When the Roman Colosseum was built, it was a sports stadium, the first of its kind and a spectacle like nothing seen before. It was iconic beyond what took place inside, but the atrocities and spectacular events that did occur inside the building added to its mystique. It became a symbol of Rome, so much so that it is certainly the most iconic structure in the city to this day.
Remind you of anything? When the comparison to the Astrodome first grazes your cerebral cortex, the reaction might go something like, "Are you crazy? The Astrodome is NOTHING like the Colosseum." But then imagine it preserved 1,000 years from now and try again.
While the Astrodome was built as simply a sports stadium, it transcended that oversimplification because of the iconic nature of the building itself, nevermind the spectacles that took place inside. It was the first indoor stadium with turf invented specifically for its design. It became the standard by which other stadiums were measured and the turf is still widely used for more than just stadiums. Inside, it helped break down gender barriers, opened the country's eyes to the excitement of college basketball (and inadvertently created a multi-billion dollar business in the process) and, in retirement, provided shelter for thousands of Hurricane Katrina survivors.
The Astrodome is the single most identifiable structure in the city of Houston by a wide margin. It is our Roman Colosseum.
Yet here we stand, a rejected bond deal in hand and the wrecking ball around the corner. The arguments against saving the Dome were that it was too expensive to repair or it was the wrong plan. But in other parts of the world, they don't care what it takes to preserve their history. The Colosseum has undergone massive renovations over the years and no one batted an eye or thought about tearing it down in favor of parking garages or apartment buildings -- both no doubt highly sought after in a crowded city like Rome.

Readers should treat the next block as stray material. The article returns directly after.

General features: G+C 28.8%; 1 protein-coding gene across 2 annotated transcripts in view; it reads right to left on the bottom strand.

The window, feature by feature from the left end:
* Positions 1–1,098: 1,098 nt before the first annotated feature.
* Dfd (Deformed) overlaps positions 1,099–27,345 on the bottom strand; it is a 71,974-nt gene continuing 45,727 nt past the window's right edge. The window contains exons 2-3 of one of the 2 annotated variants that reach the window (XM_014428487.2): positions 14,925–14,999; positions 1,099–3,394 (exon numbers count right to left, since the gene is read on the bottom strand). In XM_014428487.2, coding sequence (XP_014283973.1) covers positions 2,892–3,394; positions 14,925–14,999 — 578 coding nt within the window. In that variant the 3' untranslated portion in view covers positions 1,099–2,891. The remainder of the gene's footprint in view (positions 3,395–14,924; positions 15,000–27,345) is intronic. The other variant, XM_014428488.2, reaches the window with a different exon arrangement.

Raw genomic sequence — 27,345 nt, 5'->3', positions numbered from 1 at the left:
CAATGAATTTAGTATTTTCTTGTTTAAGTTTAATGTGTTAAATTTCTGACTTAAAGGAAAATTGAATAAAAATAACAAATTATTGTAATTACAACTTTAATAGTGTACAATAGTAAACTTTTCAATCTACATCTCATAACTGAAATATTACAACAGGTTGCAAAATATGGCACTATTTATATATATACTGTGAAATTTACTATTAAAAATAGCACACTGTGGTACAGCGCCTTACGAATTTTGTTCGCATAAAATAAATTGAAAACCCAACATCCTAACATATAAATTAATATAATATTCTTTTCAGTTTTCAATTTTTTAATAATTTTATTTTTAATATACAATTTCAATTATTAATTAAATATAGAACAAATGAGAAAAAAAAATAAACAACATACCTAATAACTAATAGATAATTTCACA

New York hasn't replaced the Statue of Liberty with luxury condos. Greece isn't imploding the Parthenon in favor of a 5-star restaurant. The Pyramids aren't up for sale in Cairo.
But, the "Eighth Wonder of the World" will likely soon become a parking garage, which is incredible when you stop and realize that, for Houston, the Astrodome is our Statue of Liberty, our Parthenon, our Great Pyramid at Giza. Instead of understanding this simple fact and preserving our history for future generations, we argued and haggled and ultimately failed the Dome and ourselves.
It makes sense because we treat history around these parts with the casualness a child has for a plastic dollhouse. We tear down old wooden bungalows in historic neighborhoods in favor of four stucco town homes crammed to the lot line with no yard and about as much character as the dozens of strip malls that line our freeways. Our historic preservation ordinance is a catastrophic joke that leaves virtually any structure free to be condemned and replaced by developers with any thing they damn well please.
But, having grown up in Houston and knowing what I know about the lack of sanctity for our history, I still believed (incorrectly) that the Astrodome was different, something on a grander scale that we could all see was worth not just saving, but protecting and treasuring. Clearly, I was wrong.
Of course we need only look at the dreadful state of disrepair that has befallen the Dome to understand where our priorities lie. Like a discarded toy, we let it sit, rotting for years before throwing a desperate Hail Mary at the last second. Unlike other man-made wonders of the world, the Astrodome will not be struck down by an earthquake like the Colossus of Rhodes or destroyed by fire like the Library at Alexandria.
No, the Astrodome's destruction is a conscious choice we have made. When the wrecking ball does finally come, it will be because of our own neglect, laziness and greed. Maybe Houston is like ancient Rome after all, just without the vomitories, the gladiators and now without our Colosseum.
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